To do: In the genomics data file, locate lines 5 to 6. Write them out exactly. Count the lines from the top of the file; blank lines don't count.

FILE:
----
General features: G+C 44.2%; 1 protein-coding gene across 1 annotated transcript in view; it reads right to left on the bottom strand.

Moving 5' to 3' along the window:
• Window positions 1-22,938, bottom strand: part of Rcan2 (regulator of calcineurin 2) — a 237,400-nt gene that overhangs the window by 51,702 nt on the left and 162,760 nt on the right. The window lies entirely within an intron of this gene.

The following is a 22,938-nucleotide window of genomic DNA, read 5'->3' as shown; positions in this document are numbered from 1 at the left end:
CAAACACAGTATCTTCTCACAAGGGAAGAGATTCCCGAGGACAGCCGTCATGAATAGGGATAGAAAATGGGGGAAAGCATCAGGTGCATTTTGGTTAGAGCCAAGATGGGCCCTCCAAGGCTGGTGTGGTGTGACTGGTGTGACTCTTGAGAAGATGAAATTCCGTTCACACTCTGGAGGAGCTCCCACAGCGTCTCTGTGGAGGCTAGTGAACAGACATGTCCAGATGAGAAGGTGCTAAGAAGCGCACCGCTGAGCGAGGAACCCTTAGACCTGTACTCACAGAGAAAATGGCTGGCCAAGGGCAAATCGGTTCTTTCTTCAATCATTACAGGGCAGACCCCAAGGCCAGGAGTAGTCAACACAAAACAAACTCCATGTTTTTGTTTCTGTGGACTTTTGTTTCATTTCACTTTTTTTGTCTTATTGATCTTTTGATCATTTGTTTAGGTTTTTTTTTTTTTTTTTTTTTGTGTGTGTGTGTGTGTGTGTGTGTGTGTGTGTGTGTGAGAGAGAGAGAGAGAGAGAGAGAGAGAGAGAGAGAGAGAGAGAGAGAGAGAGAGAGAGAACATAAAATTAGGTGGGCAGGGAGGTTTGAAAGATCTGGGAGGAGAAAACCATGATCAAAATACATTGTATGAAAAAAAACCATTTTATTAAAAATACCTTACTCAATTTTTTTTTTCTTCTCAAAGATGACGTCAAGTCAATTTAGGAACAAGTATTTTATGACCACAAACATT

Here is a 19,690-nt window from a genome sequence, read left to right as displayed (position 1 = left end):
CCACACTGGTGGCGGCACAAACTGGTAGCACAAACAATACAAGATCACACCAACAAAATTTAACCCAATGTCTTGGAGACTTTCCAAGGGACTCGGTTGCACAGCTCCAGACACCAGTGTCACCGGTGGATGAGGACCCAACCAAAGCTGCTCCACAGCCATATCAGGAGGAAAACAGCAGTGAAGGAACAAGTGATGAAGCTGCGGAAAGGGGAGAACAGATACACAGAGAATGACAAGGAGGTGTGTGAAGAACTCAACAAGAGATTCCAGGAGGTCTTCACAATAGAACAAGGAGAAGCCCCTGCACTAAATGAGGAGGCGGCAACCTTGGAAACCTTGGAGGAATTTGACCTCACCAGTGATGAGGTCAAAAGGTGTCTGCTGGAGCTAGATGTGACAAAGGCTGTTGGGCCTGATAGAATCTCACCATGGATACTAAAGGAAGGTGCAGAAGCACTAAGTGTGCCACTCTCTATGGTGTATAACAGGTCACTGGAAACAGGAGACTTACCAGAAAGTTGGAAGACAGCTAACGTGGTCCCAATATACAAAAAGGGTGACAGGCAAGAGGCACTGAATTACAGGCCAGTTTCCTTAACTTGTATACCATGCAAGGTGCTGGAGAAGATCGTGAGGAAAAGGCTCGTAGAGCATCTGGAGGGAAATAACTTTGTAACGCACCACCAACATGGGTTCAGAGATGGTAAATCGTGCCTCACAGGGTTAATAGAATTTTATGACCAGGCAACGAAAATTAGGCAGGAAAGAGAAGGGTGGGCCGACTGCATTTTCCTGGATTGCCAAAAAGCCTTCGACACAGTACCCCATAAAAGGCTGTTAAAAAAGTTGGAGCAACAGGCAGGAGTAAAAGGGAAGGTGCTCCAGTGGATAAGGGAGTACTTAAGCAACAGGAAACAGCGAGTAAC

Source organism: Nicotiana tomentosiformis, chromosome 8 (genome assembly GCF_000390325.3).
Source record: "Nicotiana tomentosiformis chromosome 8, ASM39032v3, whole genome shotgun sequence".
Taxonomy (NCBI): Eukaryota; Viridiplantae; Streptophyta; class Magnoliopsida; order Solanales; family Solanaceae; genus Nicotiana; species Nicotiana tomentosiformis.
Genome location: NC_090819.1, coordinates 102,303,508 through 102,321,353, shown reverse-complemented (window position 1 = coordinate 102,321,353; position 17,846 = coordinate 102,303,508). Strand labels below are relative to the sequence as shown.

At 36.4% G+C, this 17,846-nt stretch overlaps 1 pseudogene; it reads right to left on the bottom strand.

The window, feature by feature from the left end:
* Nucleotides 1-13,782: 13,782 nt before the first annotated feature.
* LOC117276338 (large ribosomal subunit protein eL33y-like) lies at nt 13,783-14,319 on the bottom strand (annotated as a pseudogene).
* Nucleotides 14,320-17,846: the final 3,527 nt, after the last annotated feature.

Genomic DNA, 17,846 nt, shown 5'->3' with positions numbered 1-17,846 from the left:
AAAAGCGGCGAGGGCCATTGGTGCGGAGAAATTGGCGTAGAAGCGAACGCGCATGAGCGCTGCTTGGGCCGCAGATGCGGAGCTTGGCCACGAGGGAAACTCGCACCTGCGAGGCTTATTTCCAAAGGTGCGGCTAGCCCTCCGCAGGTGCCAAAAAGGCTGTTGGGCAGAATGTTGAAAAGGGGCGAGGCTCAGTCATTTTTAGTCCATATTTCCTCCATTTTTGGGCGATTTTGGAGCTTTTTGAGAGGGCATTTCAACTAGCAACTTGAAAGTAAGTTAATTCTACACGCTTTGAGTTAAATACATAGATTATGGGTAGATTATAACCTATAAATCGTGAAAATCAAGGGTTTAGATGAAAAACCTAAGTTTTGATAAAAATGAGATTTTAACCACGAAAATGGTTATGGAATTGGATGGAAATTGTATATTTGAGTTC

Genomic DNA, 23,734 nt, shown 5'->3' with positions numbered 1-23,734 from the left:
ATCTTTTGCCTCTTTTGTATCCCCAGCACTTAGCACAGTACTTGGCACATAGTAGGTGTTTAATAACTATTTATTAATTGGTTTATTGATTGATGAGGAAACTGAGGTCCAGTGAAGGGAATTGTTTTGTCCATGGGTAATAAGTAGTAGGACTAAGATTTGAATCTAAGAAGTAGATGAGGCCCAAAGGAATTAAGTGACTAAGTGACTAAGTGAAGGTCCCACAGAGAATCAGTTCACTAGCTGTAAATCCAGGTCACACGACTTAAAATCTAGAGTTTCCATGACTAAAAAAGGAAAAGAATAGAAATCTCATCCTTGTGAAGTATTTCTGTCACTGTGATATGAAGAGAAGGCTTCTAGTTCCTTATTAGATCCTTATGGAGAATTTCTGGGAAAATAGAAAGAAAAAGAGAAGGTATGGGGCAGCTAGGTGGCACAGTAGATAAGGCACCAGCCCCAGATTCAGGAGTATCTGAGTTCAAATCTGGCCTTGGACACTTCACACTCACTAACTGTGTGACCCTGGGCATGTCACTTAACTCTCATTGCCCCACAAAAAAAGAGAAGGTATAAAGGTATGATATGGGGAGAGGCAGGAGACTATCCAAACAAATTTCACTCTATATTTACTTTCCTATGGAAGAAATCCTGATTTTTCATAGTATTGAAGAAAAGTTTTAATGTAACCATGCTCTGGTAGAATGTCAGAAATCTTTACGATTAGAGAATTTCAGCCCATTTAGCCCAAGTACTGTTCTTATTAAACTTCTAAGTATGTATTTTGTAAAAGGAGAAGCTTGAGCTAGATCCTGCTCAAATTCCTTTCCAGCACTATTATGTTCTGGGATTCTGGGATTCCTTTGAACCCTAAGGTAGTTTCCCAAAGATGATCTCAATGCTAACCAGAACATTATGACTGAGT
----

CAAACACAGTATCTTCTCACAAGGGAAGAGATTCCCGAGGACAGCCGTCATGAATAGGGATAGAAAATGGGGGAAAGCATCAGGTGCATTTTGGTTAGAGCCAAGATGGGCCCTCCAAGGCTGGTGTGGTGTGACTGGTGTGACTCTTGAGAAGATGAAATTCCGTTCACACTCTGGAGGAGCTCCCACAGCGTCTCTGTGGAGGCTAGTGAACAGACATGTCCAGATGAGAAGGTGCTAAGAAGCGCACCGCTGAGCGAGGAACCCTTAGACCTGTACTCACAGAGAAAATGGCTGGCCAAGGGCAAATCGGTTCTTTCTTCAATCATTACAGGGCAGACCCCAAGGCCAGGAGTAGTCAACACAAAACAAACTCCATGTTTTTGTTTCTGTGGACTTTTGTTTCATTTCACTTTTTTTGTCTTATTGATCTTTTGATCATTTGTTTAGGTTTTTTTTTTTTTTTTTTTTTGTGTGTGTGTGTGTGTGTGTGTGTGTGTGTGTGTGTGAGAGAGAGAGAGAGAGAGAGAGAGAGAGAGAGAGAGAGAGAGAGAGAGAGAGAGAGAGAACATAAAATTAGGTGGGCAGGGAGGTTTGAAAGATCTGGGAGGAGAAAACCATGATCAAAATACATTGTATGAAAAAAAACCATTTTATTAAAAATACCTTACTCAATTTTTTTTTTCTTCTCAAAGATGACGTCAAGTCAATTTAGGAACAAGTATTTTATGACCACAAACATT

Here is a 19,690-nt window from a genome sequence, read left to right as displayed (position 1 = left end):